It’s estimated that roughly 5% of all children in elementary school have some form of dyslexia. While this can be a concerning statistic to hear, it’s important that you understand the facts about dyslexic children. Today, though, let’s simply look at when to test for dyslexia.
How Do I Know if My Child Has Dyslexia?
As a reading disability, dyslexia can start showing signs around the time your child first begins learning letters and tries to write them out. However, it’s important not to panic if your child is showing signs indicating that he or she may be dyslexic. For one thing, he/she can still grow up to learn how to read and write just like everyone else.
Furthermore, signs of dyslexia in children can be tough to pin down at an early age. Most children will have some issues trying to grasp the basics of reading and writing no matter what.
That being said, some signs you may want to look out for include:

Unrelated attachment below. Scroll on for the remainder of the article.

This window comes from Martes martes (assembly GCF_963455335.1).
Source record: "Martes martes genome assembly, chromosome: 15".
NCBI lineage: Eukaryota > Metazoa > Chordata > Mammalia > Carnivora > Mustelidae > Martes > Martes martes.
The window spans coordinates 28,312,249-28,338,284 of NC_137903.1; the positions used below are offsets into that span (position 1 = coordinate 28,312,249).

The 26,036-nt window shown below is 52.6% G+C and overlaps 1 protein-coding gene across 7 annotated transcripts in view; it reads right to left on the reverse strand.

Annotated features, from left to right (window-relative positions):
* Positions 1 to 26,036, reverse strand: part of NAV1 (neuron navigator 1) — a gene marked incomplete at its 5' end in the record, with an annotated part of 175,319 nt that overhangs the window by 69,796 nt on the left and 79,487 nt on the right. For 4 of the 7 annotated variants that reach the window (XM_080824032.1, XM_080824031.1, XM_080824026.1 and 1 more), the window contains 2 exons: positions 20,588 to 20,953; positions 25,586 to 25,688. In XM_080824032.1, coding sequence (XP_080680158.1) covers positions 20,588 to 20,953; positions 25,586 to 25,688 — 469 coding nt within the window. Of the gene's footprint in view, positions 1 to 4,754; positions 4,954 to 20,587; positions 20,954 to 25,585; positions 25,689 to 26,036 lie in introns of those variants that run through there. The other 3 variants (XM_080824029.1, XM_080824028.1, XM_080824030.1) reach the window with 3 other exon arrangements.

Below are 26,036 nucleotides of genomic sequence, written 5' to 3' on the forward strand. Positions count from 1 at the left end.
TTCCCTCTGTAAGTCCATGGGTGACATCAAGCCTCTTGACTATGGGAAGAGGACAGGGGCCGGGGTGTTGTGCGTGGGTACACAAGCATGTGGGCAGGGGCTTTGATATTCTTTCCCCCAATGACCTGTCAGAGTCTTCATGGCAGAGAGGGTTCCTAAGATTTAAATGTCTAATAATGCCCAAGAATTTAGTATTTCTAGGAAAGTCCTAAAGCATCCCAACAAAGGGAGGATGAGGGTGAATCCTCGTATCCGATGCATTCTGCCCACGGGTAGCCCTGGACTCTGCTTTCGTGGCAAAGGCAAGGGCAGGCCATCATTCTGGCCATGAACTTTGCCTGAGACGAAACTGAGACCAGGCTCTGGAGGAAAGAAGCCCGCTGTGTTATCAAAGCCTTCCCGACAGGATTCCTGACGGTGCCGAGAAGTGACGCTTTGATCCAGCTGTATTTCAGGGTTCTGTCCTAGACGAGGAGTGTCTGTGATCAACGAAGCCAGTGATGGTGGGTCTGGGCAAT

- A complete disinterest in reading, writing or drawing
- Slow to learn new words and/or speak in full sentences
- Difficulty grasping the concept of time like past or present and naming the months or days of the week in sequence
- Not able to pick up on rhymes or create them on their own
Again, some children simply develop slower than others, but if you’re noticing any of these symptoms, it may be a good idea to have your child tested.
Dyslexia Can Be Overcome
As we mentioned above, a child showing signs of dyslexia is not the end of the world. While it might take some extra work to help him/her along, there’s a real upside to dyslexia too.
At Woodburn Pediatric, we offer dyslexia testing as well as a number of other resources for parents and teachers to help dyslexic children. Our team is here to help, so contact us with questions or to learn more about dyslexia.